‘Learning to code’ has become a major policy agenda in education policy in England. This paper provides a ‘policy network analysis’ tracing the governmental, business and civil society actors now operating in ‘policy networks’ to project learning to code into the reformed National Curriculum programmes of study for Computing.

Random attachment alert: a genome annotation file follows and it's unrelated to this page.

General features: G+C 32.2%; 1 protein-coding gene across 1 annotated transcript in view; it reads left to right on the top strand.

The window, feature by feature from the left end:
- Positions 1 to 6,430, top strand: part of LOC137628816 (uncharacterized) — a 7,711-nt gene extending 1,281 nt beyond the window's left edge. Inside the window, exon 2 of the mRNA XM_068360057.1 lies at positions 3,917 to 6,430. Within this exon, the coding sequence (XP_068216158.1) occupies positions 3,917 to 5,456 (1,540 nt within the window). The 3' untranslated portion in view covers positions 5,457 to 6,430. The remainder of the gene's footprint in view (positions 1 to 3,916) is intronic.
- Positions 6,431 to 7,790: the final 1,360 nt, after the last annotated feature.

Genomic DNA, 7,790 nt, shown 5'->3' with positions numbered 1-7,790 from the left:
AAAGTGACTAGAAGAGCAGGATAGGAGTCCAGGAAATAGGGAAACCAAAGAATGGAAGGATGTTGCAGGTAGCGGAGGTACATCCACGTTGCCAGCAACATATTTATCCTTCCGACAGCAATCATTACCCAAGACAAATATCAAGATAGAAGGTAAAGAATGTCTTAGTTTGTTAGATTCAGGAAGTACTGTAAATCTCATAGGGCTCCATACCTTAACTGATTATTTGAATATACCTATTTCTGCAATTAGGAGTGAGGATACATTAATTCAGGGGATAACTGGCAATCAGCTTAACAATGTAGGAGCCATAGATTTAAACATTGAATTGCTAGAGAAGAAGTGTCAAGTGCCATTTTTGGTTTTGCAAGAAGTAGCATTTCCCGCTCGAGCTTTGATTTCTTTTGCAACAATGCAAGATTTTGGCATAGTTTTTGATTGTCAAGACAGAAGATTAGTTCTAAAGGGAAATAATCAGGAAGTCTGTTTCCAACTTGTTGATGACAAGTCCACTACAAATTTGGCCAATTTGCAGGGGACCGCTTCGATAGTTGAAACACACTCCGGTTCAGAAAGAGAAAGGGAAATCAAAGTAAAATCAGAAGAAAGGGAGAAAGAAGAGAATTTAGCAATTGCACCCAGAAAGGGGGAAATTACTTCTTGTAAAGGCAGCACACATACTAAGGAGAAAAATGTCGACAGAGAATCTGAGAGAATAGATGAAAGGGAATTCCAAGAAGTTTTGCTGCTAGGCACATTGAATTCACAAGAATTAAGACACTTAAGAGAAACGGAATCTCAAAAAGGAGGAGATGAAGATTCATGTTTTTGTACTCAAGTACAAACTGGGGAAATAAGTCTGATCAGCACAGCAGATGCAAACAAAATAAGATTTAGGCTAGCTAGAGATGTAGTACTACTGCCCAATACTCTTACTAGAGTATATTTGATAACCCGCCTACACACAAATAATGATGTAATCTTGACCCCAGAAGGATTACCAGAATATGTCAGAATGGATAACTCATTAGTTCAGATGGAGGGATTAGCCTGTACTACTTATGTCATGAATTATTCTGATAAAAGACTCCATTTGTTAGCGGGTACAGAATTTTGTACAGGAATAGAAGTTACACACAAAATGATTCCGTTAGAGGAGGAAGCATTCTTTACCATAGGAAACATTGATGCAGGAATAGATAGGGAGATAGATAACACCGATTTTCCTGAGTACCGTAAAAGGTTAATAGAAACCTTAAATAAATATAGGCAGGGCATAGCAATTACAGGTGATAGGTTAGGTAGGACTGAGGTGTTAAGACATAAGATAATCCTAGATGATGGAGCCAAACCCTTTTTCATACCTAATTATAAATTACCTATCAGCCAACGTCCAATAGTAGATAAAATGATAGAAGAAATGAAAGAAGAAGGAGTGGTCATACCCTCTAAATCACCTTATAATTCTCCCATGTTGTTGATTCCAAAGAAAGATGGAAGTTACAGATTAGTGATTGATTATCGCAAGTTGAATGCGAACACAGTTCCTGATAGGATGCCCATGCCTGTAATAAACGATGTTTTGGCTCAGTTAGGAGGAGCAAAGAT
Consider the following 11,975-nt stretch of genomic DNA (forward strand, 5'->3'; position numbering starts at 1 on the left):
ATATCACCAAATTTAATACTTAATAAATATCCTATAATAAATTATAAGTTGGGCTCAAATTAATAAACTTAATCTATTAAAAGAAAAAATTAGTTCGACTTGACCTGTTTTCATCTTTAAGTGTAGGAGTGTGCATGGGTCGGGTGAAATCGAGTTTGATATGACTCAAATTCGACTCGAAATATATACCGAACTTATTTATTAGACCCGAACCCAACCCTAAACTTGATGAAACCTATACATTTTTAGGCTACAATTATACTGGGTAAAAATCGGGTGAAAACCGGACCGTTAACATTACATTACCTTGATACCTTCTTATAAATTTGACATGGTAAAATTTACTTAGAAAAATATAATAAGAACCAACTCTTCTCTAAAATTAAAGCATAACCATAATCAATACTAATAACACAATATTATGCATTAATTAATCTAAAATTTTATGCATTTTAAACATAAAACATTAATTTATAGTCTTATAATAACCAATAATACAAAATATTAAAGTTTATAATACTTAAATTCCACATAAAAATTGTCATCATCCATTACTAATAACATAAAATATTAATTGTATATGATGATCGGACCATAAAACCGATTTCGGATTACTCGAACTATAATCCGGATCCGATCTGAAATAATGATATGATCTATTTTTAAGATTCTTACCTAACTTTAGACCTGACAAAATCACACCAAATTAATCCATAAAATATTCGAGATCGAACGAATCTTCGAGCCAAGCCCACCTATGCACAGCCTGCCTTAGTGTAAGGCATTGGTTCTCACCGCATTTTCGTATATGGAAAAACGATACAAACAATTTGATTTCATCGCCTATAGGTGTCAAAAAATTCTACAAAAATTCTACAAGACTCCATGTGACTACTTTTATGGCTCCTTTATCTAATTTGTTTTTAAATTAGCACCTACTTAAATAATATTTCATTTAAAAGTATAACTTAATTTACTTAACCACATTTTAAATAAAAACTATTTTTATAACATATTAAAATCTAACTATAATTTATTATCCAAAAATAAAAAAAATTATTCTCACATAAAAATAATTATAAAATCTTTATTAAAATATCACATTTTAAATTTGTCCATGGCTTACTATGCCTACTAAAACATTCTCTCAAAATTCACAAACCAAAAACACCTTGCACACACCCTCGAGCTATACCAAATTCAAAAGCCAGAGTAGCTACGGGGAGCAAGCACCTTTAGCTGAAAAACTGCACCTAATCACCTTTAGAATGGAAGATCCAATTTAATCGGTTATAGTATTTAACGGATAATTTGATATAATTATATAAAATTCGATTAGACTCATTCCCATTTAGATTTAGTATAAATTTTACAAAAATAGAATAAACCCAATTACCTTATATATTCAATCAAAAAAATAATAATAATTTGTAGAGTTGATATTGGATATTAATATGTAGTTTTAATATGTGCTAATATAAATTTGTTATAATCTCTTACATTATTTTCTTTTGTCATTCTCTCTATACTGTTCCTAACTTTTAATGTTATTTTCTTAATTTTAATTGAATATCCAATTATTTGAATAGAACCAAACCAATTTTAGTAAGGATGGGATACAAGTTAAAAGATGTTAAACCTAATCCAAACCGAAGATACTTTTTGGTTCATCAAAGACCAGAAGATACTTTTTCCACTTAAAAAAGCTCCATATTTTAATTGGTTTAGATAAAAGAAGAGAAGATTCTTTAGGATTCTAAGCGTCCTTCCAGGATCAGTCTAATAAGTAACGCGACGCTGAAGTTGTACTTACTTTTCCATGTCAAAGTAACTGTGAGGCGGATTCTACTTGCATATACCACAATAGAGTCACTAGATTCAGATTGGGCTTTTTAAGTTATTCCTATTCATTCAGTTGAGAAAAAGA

It can be argued that learning to code is a kind of inculcation into new computational ways of interacting with the world, as channelled through the ‘rules’ of computer science and the disciplinary systems of thought associated with programmers. Such practices are intended to prepare them for a world in which computational thinking and coding practices are seen as potential solutions to all of today’s political and economic problems, with Big Data as the source for those solutions and algorithmic procedures to operationalize them. Through learning to code, young people are being configured in the conduct of coders, with the skills and capacities to write the code to engineer,solve and ‘hack’ the future of the solutionist state.